Destinations

A brief insight into the best wildlife viewing destinations that East Africa has to offer

Kenya

Nairobi National Park

Established in 1946, it is Kenya’s first National Park. The 117-sq-km park lies within sight of Nairobi’s suburbs and animals can sometimes be seen stalking through the high grass against the backdrop of city skyscrapers. It is home to over 80 game and 400 bird species.

Learn more

Amboseli National Park

Amboseli was originally established as a game reserve in 1968. The reserve covered 1769-sq-km and although the wildlife was fully protected, the Maasai continued to live and graze their livestock within the parks boundaries. After years of negotiating with the Maasai, the park, as we know it today, comprising 392-sq-km, was finally created in 1974. 

Learn more

Tsavo West National Park

This great park, famous for its elephants, was created in 1947 by two young men, the late David Sheldrick and Bill Woodley. It sprawls over an impressive 7000-sq-km and is located about 200 kilometres south east of Nairobi.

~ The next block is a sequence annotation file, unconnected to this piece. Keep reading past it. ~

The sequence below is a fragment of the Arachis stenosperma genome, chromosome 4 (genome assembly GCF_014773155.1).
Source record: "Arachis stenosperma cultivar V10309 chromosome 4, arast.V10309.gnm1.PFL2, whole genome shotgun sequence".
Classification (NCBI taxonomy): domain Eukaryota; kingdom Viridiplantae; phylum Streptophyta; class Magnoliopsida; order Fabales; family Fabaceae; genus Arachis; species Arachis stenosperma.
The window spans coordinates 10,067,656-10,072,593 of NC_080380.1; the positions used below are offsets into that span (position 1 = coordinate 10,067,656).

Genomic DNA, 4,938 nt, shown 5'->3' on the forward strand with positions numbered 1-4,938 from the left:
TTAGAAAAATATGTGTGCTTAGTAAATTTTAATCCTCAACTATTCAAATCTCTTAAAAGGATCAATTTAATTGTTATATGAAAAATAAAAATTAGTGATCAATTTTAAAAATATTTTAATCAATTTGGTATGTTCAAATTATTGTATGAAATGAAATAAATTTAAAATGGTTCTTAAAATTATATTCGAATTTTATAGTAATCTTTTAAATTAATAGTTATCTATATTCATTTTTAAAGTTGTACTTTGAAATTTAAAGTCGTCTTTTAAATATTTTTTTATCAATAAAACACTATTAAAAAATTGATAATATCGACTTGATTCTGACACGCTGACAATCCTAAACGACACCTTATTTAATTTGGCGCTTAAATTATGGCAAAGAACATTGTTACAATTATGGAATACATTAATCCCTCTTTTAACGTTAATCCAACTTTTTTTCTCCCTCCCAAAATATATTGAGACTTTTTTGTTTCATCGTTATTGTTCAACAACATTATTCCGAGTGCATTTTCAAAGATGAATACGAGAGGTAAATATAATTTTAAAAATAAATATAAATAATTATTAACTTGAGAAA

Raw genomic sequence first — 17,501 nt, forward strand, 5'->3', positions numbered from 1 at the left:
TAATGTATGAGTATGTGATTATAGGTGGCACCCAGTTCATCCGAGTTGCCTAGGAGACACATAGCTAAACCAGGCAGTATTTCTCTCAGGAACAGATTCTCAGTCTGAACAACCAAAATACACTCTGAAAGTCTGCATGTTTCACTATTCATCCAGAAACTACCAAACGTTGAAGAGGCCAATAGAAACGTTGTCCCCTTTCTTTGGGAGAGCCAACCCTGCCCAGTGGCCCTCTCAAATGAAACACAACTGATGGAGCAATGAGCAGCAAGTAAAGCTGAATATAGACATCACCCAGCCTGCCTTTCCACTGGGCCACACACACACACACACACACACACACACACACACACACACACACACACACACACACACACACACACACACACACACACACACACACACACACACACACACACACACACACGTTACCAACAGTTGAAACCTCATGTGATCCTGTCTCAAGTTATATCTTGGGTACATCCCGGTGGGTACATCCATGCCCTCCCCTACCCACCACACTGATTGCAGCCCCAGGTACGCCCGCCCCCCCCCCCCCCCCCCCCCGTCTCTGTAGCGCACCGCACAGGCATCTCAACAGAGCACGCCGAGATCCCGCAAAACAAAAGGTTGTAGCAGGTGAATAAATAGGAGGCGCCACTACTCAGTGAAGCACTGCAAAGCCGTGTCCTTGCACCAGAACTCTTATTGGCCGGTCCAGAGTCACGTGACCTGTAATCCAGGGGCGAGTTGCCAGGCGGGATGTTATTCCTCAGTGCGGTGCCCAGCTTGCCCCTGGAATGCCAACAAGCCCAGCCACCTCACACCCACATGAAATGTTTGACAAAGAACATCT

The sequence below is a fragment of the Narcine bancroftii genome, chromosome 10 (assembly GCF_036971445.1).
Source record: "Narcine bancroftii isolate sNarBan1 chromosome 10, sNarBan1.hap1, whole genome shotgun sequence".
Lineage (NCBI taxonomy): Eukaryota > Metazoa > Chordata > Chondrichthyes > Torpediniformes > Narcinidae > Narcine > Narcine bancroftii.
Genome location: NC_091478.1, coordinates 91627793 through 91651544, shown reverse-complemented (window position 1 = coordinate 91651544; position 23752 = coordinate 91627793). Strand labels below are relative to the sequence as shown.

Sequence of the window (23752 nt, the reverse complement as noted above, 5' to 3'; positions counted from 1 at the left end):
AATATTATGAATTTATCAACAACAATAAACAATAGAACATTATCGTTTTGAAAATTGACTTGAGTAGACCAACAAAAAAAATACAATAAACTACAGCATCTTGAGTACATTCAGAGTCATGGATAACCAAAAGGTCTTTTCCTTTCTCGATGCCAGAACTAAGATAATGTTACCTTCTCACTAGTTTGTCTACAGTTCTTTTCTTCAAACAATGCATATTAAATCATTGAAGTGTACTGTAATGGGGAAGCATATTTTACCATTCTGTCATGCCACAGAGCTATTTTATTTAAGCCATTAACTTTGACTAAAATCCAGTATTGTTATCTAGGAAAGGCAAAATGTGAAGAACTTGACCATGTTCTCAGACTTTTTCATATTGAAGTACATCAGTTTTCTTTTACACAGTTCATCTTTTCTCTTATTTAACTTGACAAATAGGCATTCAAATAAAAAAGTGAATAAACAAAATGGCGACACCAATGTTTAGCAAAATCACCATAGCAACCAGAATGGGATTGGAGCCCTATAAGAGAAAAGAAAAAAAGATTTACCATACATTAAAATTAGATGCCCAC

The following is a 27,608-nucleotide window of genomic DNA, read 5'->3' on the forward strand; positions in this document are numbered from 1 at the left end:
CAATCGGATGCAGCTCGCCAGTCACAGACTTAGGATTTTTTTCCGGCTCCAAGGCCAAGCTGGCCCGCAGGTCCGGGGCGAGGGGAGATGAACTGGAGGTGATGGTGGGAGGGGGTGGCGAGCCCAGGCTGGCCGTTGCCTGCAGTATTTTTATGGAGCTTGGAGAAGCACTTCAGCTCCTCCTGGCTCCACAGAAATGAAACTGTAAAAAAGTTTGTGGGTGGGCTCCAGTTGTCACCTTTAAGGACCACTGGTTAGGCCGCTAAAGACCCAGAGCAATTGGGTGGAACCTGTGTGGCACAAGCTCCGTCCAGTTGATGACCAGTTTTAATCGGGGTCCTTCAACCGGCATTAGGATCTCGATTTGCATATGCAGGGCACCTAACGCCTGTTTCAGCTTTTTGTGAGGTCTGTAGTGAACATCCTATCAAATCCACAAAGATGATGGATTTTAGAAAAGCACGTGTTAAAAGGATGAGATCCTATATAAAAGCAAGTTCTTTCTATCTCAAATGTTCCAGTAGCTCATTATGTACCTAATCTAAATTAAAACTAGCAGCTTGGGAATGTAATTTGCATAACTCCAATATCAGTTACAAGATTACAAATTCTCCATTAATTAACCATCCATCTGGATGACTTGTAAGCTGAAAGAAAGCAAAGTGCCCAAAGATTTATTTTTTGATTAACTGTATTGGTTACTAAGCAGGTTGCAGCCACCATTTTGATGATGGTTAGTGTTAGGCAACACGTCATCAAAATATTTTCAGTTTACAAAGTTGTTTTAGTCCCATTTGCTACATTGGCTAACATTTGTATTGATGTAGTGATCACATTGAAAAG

Learn more

Tsavo East National Park

This great park, famous for its elephants, was created in 1947 by two young men, the late David Sheldrick and Bill Woodley. Tsavo East National Park stands out as the largest of Kenya’s national parks, covering over 13000-sq-km of semi-arid scrubland.

Learn more

Maasai Mara National Reserve

The Maasai Mara National reserve is probably one of the most important and celebrated wildlife reserves in Africa. The name Mara originates from the Maa language, which when translated means “spotted plains”, due to its rocky hills, acacia woodlands and riparian forests, when viewed from the air. At 1510-sq-km, the reserve is home to over 90 species of mammals and 450 birds.

Learn more

Lake Naivasha

A popular first stop out of Nairobi, this shallow fresh water lake has a beautiful rift valley setting, with the distinctive volcanic outline of mount Longonot rising to the south. Lake Naivasha is said to be the highest lake in terms of altitude in the Great Rift Valley. At over 130-sq-km, the lake has encountered several fluctuations in water levels over the last few years.